McCawley’s testing equipment was used to help uncover the Volkswagen emissions fraud that led that company’s CEO to resign. What those instruments have found in Appalachia, however, has largely stayed off the media map, and drumbeats for changes to the coal industry are muted by the industry’s over-amplified “war on coal” rhetoric and local economics. Driving a coal truck is often one of the few jobs in town and many people are slow to speak out against a practice that keeps a neighbor employed. Ironically, strip mining became a favored technique largely because it dramatically reduced labor costs. In a bottom line world, dynamite that obliterates its way down to the coal seam does the work much more cheaply than unionized men who once gathered the black rock from below. The loss of a mountain, human lives, or a way of life does not enter the calculus.
This year the Feast of Saint Francis also fell on what the Catholic bishops deemed “Respect Life Sunday,” a reminder from the calendar that the natural and human spheres are tightly interwoven, a theme that Pope Francis emphasized in his encyclical Laudato Si and during his recent visit. Elements of the coal industry seem to have little regard for life, though. In 2004, a thousand pound boulder from an MTR site rolled down a hill in the middle of the night and killed three year old Jeremy Davidson as he slept in his bed near Appalachia, Virginia. After the shock, some thought the death of a child might be a catalyst for major reforms, but the outcry was small and short-lived, like Jeremy. Some regulatory tweaks provided a bit more protection against boulders but little against the other hazards of coal country.
Appalachian children, like those of Marsh Fork Elementary, continued to find themselves in harm’s way. After MTR came to town in the 1980s, this longstanding place of education in the Big Coal River valley found itself surrounded by an industrial infrastructure. Over the ridge, explosives were whittling the mountain away, and the coal was finding its way to a processing plant next door. The rock was pulverized and sprayed with a variety of chemicals. The fine coal was next sent up a conveyor belt and dumped into a silo towering over the campus—raining down dust on an increasingly sick student body. Bound for power plants across the nation, the coal was then loaded into trains just behind the school. (Diesel locomotives are a major source of ultrafine particle pollution.) Just up the mountain, three billion gallons of toxic waste slurry were stored behind a sometimes leaky earthen dam situated not far from the daily blasting.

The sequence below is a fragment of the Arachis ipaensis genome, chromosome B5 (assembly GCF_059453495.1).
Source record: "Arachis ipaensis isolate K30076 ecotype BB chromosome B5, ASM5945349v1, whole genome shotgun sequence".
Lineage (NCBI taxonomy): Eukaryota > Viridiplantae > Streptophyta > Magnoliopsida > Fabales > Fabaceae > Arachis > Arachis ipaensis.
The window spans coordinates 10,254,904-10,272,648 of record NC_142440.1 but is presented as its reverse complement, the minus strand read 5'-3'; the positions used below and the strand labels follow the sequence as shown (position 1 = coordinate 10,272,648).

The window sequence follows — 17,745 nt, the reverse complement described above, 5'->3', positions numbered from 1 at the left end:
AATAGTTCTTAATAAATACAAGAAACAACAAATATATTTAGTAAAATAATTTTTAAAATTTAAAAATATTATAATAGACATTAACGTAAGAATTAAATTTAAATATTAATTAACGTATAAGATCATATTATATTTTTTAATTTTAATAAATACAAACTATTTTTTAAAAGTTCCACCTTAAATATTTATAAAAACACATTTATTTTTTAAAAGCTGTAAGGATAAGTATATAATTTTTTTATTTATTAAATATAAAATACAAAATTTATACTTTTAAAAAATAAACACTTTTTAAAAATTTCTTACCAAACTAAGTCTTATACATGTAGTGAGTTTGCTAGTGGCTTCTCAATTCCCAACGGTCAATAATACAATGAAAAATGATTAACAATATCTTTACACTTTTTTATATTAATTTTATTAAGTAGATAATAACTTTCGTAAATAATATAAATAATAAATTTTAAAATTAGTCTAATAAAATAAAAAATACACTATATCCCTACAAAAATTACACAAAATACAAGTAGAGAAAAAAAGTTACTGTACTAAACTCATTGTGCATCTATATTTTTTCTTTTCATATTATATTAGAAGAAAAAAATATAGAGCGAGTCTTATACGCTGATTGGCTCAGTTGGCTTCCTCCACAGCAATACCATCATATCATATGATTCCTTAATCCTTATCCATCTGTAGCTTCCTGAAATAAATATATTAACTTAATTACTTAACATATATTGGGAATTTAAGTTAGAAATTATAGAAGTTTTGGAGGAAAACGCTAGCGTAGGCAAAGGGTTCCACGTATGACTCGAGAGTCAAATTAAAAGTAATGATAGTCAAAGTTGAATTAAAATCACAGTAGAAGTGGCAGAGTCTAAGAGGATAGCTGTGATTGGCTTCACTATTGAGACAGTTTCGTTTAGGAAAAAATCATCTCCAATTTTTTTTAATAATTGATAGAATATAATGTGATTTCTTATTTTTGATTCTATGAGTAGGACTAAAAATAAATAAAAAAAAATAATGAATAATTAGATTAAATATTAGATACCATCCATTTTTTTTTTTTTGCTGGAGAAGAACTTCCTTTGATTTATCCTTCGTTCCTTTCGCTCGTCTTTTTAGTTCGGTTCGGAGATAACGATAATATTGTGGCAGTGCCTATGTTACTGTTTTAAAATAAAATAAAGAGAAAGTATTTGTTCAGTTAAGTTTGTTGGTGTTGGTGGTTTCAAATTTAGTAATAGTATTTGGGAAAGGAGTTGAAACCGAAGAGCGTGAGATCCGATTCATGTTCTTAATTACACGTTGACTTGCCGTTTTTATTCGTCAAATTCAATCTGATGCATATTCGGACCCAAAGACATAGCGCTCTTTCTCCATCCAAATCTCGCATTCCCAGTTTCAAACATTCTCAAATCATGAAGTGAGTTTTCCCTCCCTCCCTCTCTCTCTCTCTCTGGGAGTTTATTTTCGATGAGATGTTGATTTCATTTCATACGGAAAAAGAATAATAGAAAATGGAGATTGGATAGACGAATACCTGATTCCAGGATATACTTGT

The Massey Energy subsidiary that encircled the school seemed incapable of admitting that children and an industrial coal operation might not be the best neighbors. Incidentally, Don Blankenship, the former CEO of Massey, is currently on trial in federal court, alleged to have conspired to circumvent safety regulations that, if followed, likely would have prevented an underground explosion that killed 29 miners in 2010 just a few miles down the road from the school.
After years of protests, lobbying, and fundraising, the anti-MTR movement scored one of its few victories. With a major assist from the Annenberg Foundation, the students of Marsh Fork Elementary were finally able to begin studying at a new school in 2013. There, they were no longer coated with coal dust or in danger of being deluged by sludge. Today, the overgrown playground stands as an oddly positive testament to the tenacity of local people who have done everything in their limited power to protect the next generation.